By William A. Dodge
To traveling geologists Black Rock, New Mexico, is a basaltic escarpment and a terrific normal laboratory. To clinic staff Black Rock is a picturesque position to become profitable. To the Zuni the mesas, arroyos, and the rock itself are a level on which the eagerness in their elders is relived. William A. avoid ex-plores how a shared feel of position evolves through the years and during multi-ple cultures that declare the panorama. via tales instructed over many generations, this panorama has given the Zuni an understand-ing of ways they got here to be during this global. extra lately, paleogeographers have studied the rocks and landforms to higher comprehend the realm because it as soon as was once. Archaeologists have performed study on ancestral Zuni websites within the neighborhood of Black Rock to discover the cultural background of the area. furthermore, the Anglo-American staff of the Bureau of Indian Affairs got here to Black Rock to strengthen the federal Indian coverage of assimilation and taken with them their very own feel of position. Black Rock has been an academic advanced, an corporation city, and an Anglo group. this day it's a healthiness care heart, advertisement sector, and multiethnic subdivision. through describing the dramatic alterations that came about at Black Rock through the 20th century, sidestep deftly weaves a narrative of the way the cultural panorama of this group mirrored alterations in govt coverage and the way the Zunis themselves, throughout the coverage of Indian self-determination, ultimately gave new meanings to this old panorama. William A. sidestep is a cultural historian at Van Citters old upkeep LLC in Albuquerque, New Mexico. He has labored for over thirty years in southwestern cultural assets and used to be director of the Zuni Archaeology application on the Pueblo of Zuni.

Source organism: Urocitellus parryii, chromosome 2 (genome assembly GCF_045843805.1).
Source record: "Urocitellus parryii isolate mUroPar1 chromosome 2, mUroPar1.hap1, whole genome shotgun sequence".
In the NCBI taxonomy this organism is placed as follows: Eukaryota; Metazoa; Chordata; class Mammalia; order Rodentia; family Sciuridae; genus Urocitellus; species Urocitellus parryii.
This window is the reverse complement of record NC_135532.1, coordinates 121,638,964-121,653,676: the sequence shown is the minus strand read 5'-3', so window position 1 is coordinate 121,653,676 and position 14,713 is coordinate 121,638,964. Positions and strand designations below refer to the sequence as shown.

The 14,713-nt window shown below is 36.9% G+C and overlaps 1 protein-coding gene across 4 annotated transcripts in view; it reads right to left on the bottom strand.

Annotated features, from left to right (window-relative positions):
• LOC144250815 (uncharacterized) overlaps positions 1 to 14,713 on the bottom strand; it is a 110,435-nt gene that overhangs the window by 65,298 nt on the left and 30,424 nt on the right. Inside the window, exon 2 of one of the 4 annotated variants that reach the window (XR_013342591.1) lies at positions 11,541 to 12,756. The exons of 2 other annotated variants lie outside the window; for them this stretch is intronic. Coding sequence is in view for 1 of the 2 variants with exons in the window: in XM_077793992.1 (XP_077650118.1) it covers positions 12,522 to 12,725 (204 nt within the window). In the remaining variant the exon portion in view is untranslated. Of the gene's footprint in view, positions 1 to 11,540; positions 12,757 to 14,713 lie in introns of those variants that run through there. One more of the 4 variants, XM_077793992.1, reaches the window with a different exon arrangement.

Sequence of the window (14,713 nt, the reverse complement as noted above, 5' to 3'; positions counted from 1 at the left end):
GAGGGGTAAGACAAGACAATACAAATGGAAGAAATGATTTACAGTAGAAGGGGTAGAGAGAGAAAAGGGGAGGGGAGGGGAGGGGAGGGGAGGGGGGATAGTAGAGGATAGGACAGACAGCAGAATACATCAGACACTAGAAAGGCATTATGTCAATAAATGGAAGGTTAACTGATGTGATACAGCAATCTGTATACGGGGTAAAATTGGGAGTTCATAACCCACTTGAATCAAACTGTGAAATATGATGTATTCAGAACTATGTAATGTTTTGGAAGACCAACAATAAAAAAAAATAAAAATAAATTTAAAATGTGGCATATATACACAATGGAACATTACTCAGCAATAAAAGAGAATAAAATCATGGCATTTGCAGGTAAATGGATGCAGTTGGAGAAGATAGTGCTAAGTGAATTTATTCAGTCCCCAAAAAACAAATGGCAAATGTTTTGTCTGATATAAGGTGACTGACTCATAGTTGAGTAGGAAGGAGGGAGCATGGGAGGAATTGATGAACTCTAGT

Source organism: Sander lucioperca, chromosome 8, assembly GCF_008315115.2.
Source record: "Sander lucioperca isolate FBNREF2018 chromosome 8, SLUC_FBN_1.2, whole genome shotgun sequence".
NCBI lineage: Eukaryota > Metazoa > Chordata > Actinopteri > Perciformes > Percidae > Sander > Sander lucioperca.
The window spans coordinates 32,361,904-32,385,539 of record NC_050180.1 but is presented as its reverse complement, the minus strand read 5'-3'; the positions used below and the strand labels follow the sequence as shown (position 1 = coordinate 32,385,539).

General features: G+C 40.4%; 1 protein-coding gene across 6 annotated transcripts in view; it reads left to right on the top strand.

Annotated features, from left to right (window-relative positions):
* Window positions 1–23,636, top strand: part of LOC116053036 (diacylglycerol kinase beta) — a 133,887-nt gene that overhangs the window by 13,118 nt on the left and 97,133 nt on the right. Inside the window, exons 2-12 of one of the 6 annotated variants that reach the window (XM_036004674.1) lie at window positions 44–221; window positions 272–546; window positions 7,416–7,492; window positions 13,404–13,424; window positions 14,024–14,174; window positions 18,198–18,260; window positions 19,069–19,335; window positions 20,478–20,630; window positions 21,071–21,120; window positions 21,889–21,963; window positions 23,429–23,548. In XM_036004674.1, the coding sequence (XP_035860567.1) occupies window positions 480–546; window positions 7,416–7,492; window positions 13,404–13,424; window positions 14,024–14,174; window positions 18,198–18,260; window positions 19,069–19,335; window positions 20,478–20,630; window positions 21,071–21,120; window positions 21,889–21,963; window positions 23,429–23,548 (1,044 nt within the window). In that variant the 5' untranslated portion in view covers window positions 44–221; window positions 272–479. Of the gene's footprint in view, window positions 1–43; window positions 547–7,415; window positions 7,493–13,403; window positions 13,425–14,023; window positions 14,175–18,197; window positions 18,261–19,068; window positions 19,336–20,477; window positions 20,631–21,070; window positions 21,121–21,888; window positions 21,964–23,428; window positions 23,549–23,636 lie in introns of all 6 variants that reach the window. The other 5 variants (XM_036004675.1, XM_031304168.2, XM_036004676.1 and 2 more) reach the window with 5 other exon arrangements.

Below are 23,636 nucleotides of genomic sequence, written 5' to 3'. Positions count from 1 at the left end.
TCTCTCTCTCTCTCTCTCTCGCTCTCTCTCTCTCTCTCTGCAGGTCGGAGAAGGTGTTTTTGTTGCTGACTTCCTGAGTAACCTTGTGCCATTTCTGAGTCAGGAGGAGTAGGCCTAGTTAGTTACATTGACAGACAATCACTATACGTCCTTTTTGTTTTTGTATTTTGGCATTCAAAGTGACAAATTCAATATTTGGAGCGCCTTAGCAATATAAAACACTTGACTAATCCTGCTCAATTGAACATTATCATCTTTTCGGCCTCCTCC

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Additional info for Black Rock: A Zuni Cultural Landscape and the Meaning of Place
This result is far in the future, however, and the Zuni landscape must undergo many transformations. Pangea’s movement caused a series of deformations of the earth’s surface on all sides of the region. 3 This mountain-building activity produced a low-lying basin in the Zuni region which collected a large volume of sediments from the surrounding mountains and highlands. At the same time, volcanic ash and rock fragments spewed forth from an arc of volcanoes located to the west and were carried eastward by the predominately westerly winds, eventually falling to the ground at Zuni.
Lo! they [ 27 ] [ 28 ] A P L A C E O F L A N D F O R M S , I M A G I N AT I O N , A N D S P I R I T U A L I T Y are seen in the mountains to this day; and in the trails of those fierce waters cool rivers now run, and where monsters perished lime of their bones (áluwe, calcareous nodules in malpais or volcanic tuff) we find, and use in food stuff! Gigantic were they, for their forms little and great were often burned or shriveled and contorted into stone. Seen are these, also, along the depths of the world.
Thus, the question becomes: How have the people at Black Rock perceived it and given meaning to it? How is perception and meaning contextualized within the concept of place? PERCEIVING PLACE If, as the anthropologist Keith Basso reminds us, places are what people make of them and place-making is a dynamic process, then how do we go about making sense of these objects of awareness? What is our knowledge base for perceiving and understanding place? Casey writes, “There is no knowing or sensing of place except by being in that place, and to be in a place is to be in a position to perceive it”.